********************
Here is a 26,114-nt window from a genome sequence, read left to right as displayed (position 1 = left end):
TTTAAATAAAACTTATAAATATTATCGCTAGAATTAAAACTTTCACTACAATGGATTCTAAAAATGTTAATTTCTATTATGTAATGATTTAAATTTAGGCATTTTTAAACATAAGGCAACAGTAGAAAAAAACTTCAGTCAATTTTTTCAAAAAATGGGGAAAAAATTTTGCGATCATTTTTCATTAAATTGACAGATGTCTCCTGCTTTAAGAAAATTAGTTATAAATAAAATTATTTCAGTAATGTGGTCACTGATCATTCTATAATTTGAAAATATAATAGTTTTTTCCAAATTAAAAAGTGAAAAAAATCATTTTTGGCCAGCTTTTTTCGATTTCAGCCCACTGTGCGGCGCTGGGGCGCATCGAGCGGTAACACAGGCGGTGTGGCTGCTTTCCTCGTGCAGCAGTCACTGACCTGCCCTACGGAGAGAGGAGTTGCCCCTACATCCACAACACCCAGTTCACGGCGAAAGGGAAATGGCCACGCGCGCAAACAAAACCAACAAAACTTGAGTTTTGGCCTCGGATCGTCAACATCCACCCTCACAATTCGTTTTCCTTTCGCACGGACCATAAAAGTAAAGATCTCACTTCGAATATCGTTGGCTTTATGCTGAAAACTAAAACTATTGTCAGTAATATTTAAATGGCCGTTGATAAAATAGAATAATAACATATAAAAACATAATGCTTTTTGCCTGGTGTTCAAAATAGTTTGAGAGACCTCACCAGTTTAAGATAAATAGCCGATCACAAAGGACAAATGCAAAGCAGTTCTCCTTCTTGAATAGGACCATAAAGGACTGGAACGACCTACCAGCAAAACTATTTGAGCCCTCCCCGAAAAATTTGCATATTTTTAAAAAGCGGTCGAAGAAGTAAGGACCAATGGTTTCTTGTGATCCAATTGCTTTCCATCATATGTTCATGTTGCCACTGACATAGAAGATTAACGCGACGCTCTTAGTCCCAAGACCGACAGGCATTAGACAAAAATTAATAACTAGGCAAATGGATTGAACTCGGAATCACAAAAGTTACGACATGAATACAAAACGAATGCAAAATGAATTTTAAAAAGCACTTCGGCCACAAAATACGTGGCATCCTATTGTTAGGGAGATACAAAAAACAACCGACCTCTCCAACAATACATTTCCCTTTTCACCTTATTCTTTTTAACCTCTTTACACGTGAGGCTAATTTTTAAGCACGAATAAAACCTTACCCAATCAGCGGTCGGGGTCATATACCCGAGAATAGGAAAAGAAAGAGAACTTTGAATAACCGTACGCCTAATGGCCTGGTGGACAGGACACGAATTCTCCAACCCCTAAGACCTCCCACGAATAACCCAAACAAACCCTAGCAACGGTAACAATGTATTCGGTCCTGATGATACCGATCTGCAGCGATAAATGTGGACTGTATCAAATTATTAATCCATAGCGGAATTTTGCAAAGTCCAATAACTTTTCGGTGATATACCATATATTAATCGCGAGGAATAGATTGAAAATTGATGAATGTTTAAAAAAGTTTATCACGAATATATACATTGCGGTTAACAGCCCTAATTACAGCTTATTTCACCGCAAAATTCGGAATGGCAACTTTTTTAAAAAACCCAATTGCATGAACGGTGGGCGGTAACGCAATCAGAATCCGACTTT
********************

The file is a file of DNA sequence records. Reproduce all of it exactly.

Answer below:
Here is a 26,114-nt window from a genome sequence, read left to right as displayed (position 1 = left end):
TTTAAATAAAACTTATAAATATTATCGCTAGAATTAAAACTTTCACTACAATGGATTCTAAAAATGTTAATTTCTATTATGTAATGATTTAAATTTAGGCATTTTTAAACATAAGGCAACAGTAGAAAAAAACTTCAGTCAATTTTTTCAAAAAATGGGGAAAAAATTTTGCGATCATTTTTCATTAAATTGACAGATGTCTCCTGCTTTAAGAAAATTAGTTATAAATAAAATTATTTCAGTAATGTGGTCACTGATCATTCTATAATTTGAAAATATAATAGTTTTTTCCAAATTAAAAAGTGAAAAAAATCATTTTTGGCCAGCTTTTTTCGATTTCAGCCCACTGTGCGGCGCTGGGGCGCATCGAGCGGTAACACAGGCGGTGTGGCTGCTTTCCTCGTGCAGCAGTCACTGACCTGCCCTACGGAGAGAGGAGTTGCCCCTACATCCACAACACCCAGTTCACGGCGAAAGGGAAATGGCCACGCGCGCAAACAAAACCAACAAAACTTGAGTTTTGGCCTCGGATCGTCAACATCCACCCTCACAATTCGTTTTCCTTTCGCACGGACCATAAAAGTAAAGATCTCACTTCGAATATCGTTGGCTTTATGCTGAAAACTAAAACTATTGTCAGTAATATTTAAATGGCCGTTGATAAAATAGAATAATAACATATAAAAACATAATGCTTTTTGCCTGGTGTTCAAAATAGTTTGAGAGACCTCACCAGTTTAAGATAAATAGCCGATCACAAAGGACAAATGCAAAGCAGTTCTCCTTCTTGAATAGGACCATAAAGGACTGGAACGACCTACCAGCAAAACTATTTGAGCCCTCCCCGAAAAATTTGCATATTTTTAAAAAGCGGTCGAAGAAGTAAGGACCAATGGTTTCTTGTGATCCAATTGCTTTCCATCATATGTTCATGTTGCCACTGACATAGAAGATTAACGCGACGCTCTTAGTCCCAAGACCGACAGGCATTAGACAAAAATTAATAACTAGGCAAATGGATTGAACTCGGAATCACAAAAGTTACGACATGAATACAAAACGAATGCAAAATGAATTTTAAAAAGCACTTCGGCCACAAAATACGTGGCATCCTATTGTTAGGGAGATACAAAAAACAACCGACCTCTCCAACAATACATTTCCCTTTTCACCTTATTCTTTTTAACCTCTTTACACGTGAGGCTAATTTTTAAGCACGAATAAAACCTTACCCAATCAGCGGTCGGGGTCATATACCCGAGAATAGGAAAAGAAAGAGAACTTTGAATAACCGTACGCCTAATGGCCTGGTGGACAGGACACGAATTCTCCAACCCCTAAGACCTCCCACGAATAACCCAAACAAACCCTAGCAACGGTAACAATGTATTCGGTCCTGATGATACCGATCTGCAGCGATAAATGTGGACTGTATCAAATTATTAATCCATAGCGGAATTTTGCAAAGTCCAATAACTTTTCGGTGATATACCATATATTAATCGCGAGGAATAGATTGAAAATTGATGAATGTTTAAAAAAGTTTATCACGAATATATACATTGCGGTTAACAGCCCTAATTACAGCTTATTTCACCGCAAAATTCGGAATGGCAACTTTTTTAAAAAACCCAATTGCATGAACGGTGGGCGGTAACGCAATCAGAATCCGACTTT